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One Afghan Girl's Healing Journey To The U.S.

Arefa, 6, suffered a life-threatening wound on her head as well as severe burns when her family's tent in Afghanistan was engulfed in flames from an IED. Doctors treating her at a hospital in Los Angeles say her struggle to stay alive for three years is nothing short of a miracle.

On The Road To Polio Eradication In Pakistan

Pakistan is one of the last three countries to still have entrenched polio. To eradicate the virus, a group of "social mobilizers" travels to hard-hit slums to help overcome social and physical barriers to vaccination.

Can Government Bans Tackle Obesity?

New York City's Board of Health approved a controversial and first-of-its-kind soda ban earlier this month. Marion Nestle of New York University and Brian Wansink of Cornell University debate whether government regulations are an effective way to fight the obesity epidemic.

'Downton Abbey' And The History Of Medical Quackery

In the British TV sensation, a servant's attempt to correct a debilitating limp with a dubious device ends in blood and disappointment. Despite tighter regulation over the years, quack devices remain a threat.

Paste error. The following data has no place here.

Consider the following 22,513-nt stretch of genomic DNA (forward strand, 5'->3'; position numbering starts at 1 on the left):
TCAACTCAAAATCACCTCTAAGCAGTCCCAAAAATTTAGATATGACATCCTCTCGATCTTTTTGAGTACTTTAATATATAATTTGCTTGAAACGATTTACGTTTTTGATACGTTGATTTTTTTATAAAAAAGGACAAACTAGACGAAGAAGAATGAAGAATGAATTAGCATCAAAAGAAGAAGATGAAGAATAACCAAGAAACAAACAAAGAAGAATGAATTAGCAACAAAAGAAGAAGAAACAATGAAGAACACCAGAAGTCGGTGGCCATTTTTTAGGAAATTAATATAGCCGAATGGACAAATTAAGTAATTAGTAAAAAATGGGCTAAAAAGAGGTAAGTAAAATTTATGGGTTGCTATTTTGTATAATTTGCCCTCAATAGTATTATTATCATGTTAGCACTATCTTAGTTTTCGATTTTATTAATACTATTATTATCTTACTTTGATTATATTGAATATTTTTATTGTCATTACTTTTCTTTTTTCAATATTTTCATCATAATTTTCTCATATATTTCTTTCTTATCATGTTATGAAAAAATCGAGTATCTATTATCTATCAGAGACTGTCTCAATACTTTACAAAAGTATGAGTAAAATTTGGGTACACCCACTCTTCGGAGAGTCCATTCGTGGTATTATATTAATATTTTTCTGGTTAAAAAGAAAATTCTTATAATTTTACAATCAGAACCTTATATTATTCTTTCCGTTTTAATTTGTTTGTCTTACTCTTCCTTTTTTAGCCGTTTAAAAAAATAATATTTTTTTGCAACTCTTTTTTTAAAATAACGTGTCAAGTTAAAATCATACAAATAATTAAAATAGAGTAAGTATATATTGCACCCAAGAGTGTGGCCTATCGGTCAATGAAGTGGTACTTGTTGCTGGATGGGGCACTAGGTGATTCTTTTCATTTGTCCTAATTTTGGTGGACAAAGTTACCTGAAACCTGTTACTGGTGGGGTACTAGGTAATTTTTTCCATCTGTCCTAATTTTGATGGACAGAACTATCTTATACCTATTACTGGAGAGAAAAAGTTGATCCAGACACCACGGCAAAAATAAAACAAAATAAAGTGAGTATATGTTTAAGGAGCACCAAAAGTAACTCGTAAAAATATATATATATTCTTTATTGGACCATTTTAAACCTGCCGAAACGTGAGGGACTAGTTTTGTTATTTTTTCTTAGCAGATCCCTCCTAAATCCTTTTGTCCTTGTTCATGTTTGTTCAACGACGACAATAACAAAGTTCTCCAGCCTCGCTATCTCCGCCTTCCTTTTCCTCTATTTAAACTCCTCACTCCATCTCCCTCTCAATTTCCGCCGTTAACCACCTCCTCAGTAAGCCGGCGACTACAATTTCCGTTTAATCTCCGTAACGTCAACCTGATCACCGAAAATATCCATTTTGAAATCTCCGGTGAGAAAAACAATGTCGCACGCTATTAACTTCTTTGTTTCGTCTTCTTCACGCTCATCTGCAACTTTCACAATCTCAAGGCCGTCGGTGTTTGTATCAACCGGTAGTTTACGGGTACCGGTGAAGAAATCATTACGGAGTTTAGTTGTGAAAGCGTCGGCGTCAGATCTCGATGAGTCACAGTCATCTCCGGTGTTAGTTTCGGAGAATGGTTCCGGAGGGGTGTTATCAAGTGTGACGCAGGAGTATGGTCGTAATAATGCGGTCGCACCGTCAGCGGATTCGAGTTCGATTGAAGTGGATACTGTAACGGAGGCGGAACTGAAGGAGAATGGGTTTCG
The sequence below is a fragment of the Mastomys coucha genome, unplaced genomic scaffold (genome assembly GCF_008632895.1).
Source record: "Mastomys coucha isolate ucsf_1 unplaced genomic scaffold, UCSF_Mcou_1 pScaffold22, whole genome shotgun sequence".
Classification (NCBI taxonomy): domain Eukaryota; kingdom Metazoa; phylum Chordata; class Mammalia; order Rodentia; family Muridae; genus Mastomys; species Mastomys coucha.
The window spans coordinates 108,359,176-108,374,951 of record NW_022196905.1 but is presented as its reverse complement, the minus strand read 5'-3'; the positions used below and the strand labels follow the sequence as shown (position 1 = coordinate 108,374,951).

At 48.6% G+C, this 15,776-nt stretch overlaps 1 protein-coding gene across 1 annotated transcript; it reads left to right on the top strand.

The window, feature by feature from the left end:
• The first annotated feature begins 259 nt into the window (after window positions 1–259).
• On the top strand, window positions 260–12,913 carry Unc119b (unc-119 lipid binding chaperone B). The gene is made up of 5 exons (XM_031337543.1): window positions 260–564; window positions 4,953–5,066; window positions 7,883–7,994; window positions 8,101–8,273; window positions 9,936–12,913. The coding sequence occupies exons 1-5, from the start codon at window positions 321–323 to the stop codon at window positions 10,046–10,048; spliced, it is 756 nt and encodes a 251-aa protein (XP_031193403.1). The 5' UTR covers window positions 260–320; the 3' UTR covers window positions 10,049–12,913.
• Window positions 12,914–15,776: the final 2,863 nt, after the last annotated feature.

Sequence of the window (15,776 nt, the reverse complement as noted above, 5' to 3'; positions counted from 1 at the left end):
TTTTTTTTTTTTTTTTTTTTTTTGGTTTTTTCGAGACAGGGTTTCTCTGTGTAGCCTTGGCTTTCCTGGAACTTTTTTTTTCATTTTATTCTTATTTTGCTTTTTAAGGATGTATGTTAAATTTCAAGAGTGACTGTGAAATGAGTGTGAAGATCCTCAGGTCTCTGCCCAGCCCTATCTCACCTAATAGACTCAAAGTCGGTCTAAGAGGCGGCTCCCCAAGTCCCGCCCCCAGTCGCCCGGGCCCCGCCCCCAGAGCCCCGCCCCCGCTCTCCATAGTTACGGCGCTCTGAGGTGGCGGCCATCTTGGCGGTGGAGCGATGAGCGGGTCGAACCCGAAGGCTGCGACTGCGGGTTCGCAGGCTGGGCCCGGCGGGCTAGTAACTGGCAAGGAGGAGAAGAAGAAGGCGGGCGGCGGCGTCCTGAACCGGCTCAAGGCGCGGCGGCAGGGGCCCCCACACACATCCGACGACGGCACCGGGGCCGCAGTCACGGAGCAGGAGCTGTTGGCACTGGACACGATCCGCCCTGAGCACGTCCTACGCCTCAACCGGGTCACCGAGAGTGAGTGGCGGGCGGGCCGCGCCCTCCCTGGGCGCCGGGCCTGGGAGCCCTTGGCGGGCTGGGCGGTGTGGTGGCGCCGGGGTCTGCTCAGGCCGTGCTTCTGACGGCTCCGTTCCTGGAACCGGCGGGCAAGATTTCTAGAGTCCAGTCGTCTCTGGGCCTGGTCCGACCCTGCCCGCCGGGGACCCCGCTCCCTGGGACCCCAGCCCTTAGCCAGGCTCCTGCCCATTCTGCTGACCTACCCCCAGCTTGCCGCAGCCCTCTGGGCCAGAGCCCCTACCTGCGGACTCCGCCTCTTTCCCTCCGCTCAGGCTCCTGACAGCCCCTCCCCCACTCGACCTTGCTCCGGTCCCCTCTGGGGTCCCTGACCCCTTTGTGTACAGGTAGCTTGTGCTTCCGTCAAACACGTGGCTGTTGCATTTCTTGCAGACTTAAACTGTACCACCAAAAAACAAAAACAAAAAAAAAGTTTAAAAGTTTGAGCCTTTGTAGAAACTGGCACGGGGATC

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Diagnosing, Treating And Living With Multiple Sclerosis

As many as one in 500 Americans has multiple sclerosis, a chronic disease that can lead to permanent disabilities: Diagnosing, treating and living with MS.


Swedes Perform Pioneering Uterine Transplants; Americans Not Far Behind

The Swedish team transplanted uteruses from two women in their 50s to their daughters, and an Indiana group is recruiting women willing to undergo womb transplants in this country. It's the latest frontier in a field launched in 1954 with a successful kidney transplant. But one expert cautions against premature enthusiasm.